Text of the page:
The careers of migrant writers who skilfully adhere to Western literary codes follow quite a different path. Jhumpa Lahiri, arguably the most famous American migrant short story writer, is an example on point. In Minor Feelings: An Asian American Reckoning, Cathy Park Hong highlights Jhumpa Lahiri’s adherence to the “MFA orthodoxy of show, don’t tell” and suggests, like many other critics, that Lahiri’s unusual rise to fame after the publication of her Pulitzer-winning short story collection debut, Interpreter of Maladies (1999), no doubt has a lot do with her embeddedness in Western culture. Her writing is indeed full of intertextual references to Anton Chekhov, Nathaniel Hawthorne and Ovid to name but a few, her Bengali American characters are educated, cosmopolitan, and fluent in Italian and French, and her style has frequently been compared with Raymond Carver’s and Alice Munro’s.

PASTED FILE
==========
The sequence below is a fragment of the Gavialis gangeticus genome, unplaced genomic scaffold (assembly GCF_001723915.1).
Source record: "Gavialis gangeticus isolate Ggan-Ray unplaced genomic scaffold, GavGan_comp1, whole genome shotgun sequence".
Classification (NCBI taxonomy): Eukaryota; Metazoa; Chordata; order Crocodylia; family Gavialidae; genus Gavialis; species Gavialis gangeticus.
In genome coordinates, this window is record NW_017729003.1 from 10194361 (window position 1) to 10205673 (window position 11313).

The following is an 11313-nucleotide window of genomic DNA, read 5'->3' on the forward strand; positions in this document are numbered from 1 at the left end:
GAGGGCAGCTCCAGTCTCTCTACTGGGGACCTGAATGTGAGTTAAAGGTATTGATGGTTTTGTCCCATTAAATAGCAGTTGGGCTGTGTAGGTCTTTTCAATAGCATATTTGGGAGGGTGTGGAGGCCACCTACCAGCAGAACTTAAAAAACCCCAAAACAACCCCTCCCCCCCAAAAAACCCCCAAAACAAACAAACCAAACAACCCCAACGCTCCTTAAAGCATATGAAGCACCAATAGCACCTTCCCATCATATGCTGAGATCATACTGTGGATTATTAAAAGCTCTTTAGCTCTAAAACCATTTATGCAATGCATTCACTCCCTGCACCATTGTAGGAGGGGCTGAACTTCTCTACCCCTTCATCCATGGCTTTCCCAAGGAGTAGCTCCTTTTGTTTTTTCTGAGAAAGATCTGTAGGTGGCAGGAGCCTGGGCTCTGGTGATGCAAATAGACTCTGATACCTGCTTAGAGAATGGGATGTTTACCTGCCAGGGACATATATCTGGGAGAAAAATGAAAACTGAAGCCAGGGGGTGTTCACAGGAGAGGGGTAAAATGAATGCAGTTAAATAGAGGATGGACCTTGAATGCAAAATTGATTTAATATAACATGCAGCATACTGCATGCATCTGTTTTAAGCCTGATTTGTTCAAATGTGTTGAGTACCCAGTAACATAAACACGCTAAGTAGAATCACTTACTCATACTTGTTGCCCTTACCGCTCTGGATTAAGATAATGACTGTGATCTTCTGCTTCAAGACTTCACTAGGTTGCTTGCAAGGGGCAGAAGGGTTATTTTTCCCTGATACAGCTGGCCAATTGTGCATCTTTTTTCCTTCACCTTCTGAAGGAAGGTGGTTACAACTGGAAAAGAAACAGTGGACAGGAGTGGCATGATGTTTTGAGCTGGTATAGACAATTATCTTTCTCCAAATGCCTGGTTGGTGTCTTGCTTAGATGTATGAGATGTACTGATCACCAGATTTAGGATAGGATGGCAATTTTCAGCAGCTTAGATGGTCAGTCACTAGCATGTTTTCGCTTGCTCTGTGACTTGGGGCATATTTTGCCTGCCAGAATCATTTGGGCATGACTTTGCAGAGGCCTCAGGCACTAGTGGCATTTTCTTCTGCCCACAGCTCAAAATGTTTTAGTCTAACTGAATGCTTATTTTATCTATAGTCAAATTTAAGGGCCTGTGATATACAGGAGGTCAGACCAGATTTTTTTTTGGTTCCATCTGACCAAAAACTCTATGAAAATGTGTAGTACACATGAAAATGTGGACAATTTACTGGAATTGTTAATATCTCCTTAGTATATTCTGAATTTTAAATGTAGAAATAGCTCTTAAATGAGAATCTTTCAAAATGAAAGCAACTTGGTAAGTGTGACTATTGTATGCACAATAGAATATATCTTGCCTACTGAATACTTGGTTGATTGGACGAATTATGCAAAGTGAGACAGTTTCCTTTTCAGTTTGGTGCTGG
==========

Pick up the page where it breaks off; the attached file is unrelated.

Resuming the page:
I have been collecting data and tracking publications of short story collections by migrant women in Canada and the U.S. for several years now. When I started out, I was curious to see whether migrant short story writers were really as rare as short story scholarship suggested. And I wanted to know who they were, what they were interested in writing about, and how they went about it. Hours sitting at my desk, browsing the internet and the WayBack Machine internet archive, skimming through literary encyclopaedias and receiving daily Google Alerts have so far turned up over 450 short story collections and cycles published since 1980. The number keeps rising every day. It is harder to find information about collections published before the internet age or released by short-lived small presses. But this gives some indication of how popular a form the short story is, and long has been, among migrant women. It hints at all the formal innovations and powerful stories that might be hidden away in the pages of a 1920s newspaper, somewhere in an archive. It points to all the work that still lies ahead of us.